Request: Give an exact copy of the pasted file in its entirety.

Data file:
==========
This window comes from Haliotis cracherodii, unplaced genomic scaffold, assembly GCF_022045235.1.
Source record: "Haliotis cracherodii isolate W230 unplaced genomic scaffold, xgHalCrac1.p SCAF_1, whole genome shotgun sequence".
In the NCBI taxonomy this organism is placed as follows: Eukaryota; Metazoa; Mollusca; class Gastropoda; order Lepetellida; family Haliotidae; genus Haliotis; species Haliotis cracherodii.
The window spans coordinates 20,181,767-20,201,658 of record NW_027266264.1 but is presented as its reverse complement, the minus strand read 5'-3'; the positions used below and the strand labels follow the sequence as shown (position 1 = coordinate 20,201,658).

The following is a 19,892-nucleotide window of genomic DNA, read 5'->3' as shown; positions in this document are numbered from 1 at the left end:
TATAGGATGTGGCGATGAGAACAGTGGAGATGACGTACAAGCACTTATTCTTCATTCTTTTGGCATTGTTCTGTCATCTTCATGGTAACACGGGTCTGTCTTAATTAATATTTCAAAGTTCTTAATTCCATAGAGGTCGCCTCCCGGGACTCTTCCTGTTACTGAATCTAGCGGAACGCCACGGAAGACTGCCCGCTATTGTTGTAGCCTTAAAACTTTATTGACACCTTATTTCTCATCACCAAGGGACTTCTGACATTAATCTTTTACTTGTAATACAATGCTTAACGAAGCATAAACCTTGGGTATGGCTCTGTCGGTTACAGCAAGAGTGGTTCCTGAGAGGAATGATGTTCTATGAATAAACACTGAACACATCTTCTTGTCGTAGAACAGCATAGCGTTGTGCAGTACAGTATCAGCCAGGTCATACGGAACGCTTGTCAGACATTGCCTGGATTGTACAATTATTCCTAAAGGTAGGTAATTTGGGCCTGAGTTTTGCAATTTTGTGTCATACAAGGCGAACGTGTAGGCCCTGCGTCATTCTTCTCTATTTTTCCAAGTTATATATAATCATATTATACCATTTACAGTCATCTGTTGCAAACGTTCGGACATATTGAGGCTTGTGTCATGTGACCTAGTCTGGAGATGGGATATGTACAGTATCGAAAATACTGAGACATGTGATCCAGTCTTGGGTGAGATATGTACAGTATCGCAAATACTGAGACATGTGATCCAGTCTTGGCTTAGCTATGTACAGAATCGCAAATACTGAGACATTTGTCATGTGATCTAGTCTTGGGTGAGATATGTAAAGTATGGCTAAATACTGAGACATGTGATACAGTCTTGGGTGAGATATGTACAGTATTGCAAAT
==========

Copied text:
This window comes from Haliotis cracherodii, unplaced genomic scaffold, assembly GCF_022045235.1.
Source record: "Haliotis cracherodii isolate W230 unplaced genomic scaffold, xgHalCrac1.p SCAF_1, whole genome shotgun sequence".
In the NCBI taxonomy this organism is placed as follows: Eukaryota; Metazoa; Mollusca; class Gastropoda; order Lepetellida; family Haliotidae; genus Haliotis; species Haliotis cracherodii.
The window spans coordinates 20,181,767-20,201,658 of record NW_027266264.1 but is presented as its reverse complement, the minus strand read 5'-3'; the positions used below and the strand labels follow the sequence as shown (position 1 = coordinate 20,201,658).

The following is a 19,892-nucleotide window of genomic DNA, read 5'->3' as shown; positions in this document are numbered from 1 at the left end:
TATAGGATGTGGCGATGAGAACAGTGGAGATGACGTACAAGCACTTATTCTTCATTCTTTTGGCATTGTTCTGTCATCTTCATGGTAACACGGGTCTGTCTTAATTAATATTTCAAAGTTCTTAATTCCATAGAGGTCGCCTCCCGGGACTCTTCCTGTTACTGAATCTAGCGGAACGCCACGGAAGACTGCCCGCTATTGTTGTAGCCTTAAAACTTTATTGACACCTTATTTCTCATCACCAAGGGACTTCTGACATTAATCTTTTACTTGTAATACAATGCTTAACGAAGCATAAACCTTGGGTATGGCTCTGTCGGTTACAGCAAGAGTGGTTCCTGAGAGGAATGATGTTCTATGAATAAACACTGAACACATCTTCTTGTCGTAGAACAGCATAGCGTTGTGCAGTACAGTATCAGCCAGGTCATACGGAACGCTTGTCAGACATTGCCTGGATTGTACAATTATTCCTAAAGGTAGGTAATTTGGGCCTGAGTTTTGCAATTTTGTGTCATACAAGGCGAACGTGTAGGCCCTGCGTCATTCTTCTCTATTTTTCCAAGTTATATATAATCATATTATACCATTTACAGTCATCTGTTGCAAACGTTCGGACATATTGAGGCTTGTGTCATGTGACCTAGTCTGGAGATGGGATATGTACAGTATCGAAAATACTGAGACATGTGATCCAGTCTTGGGTGAGATATGTACAGTATCGCAAATACTGAGACATGTGATCCAGTCTTGGCTTAGCTATGTACAGAATCGCAAATACTGAGACATTTGTCATGTGATCTAGTCTTGGGTGAGATATGTAAAGTATGGCTAAATACTGAGACATGTGATACAGTCTTGGGTGAGATATGTACAGTATTGCAAAT